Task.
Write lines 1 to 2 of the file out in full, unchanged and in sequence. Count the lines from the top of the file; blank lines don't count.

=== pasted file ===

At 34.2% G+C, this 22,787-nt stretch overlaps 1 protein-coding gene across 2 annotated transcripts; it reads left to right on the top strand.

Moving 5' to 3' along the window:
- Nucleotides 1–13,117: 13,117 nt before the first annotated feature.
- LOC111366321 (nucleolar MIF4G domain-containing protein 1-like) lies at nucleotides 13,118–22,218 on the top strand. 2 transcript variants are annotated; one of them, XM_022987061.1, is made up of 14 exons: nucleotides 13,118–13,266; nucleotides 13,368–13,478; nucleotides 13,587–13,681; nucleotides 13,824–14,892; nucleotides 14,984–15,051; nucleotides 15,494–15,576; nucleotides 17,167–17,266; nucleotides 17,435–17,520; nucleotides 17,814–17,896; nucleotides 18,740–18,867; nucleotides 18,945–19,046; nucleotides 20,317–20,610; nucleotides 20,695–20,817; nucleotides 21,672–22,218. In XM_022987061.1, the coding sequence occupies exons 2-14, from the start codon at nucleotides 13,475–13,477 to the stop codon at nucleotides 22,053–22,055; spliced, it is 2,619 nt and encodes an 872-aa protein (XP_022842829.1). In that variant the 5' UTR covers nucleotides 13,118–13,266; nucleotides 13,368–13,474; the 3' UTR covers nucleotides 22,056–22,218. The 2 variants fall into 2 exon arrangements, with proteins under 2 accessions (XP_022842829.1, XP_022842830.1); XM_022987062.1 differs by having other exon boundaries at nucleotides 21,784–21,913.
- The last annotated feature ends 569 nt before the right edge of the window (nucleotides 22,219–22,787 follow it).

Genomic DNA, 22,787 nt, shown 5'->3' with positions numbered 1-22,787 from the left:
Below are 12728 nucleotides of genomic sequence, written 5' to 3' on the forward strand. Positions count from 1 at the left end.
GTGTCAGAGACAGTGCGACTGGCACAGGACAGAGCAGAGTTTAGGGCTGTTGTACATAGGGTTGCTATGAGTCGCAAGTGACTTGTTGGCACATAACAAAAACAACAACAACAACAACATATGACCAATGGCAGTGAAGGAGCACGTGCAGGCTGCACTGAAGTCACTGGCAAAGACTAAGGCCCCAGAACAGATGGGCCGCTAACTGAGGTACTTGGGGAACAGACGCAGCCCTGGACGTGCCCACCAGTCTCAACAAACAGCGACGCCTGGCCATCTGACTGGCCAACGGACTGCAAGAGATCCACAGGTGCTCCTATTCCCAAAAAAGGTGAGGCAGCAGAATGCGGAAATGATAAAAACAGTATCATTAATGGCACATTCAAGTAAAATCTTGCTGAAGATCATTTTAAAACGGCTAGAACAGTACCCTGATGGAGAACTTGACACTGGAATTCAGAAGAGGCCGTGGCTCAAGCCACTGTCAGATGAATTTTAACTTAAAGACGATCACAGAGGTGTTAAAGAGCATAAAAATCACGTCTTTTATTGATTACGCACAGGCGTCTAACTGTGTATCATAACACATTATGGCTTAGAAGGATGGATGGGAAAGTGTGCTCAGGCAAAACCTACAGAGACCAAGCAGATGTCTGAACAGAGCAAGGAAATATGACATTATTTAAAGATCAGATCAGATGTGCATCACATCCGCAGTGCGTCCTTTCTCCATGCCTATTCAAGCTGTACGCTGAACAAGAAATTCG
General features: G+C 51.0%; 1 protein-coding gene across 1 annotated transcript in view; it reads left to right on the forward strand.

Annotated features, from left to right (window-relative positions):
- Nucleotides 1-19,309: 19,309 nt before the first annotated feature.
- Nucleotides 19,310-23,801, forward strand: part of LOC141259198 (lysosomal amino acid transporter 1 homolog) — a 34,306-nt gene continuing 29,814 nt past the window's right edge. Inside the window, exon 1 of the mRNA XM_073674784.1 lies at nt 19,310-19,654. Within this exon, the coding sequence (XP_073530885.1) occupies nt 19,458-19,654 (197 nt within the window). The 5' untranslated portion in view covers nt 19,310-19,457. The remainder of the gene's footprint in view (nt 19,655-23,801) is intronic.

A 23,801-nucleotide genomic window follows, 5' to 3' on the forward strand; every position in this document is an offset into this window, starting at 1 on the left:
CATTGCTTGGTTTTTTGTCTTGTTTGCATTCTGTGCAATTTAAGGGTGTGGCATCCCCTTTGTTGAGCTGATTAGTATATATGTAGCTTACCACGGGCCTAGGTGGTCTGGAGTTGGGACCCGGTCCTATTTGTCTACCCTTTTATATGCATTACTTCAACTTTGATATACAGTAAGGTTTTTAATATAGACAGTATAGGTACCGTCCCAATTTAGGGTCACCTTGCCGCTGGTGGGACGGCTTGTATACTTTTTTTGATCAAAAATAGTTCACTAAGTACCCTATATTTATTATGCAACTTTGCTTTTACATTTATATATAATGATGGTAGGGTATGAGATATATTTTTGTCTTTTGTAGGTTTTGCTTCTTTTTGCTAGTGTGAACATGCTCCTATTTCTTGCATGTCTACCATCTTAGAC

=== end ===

At 34.2% G+C, this 22,787-nt stretch overlaps 1 protein-coding gene across 2 annotated transcripts; it reads left to right on the top strand.

Moving 5' to 3' along the window: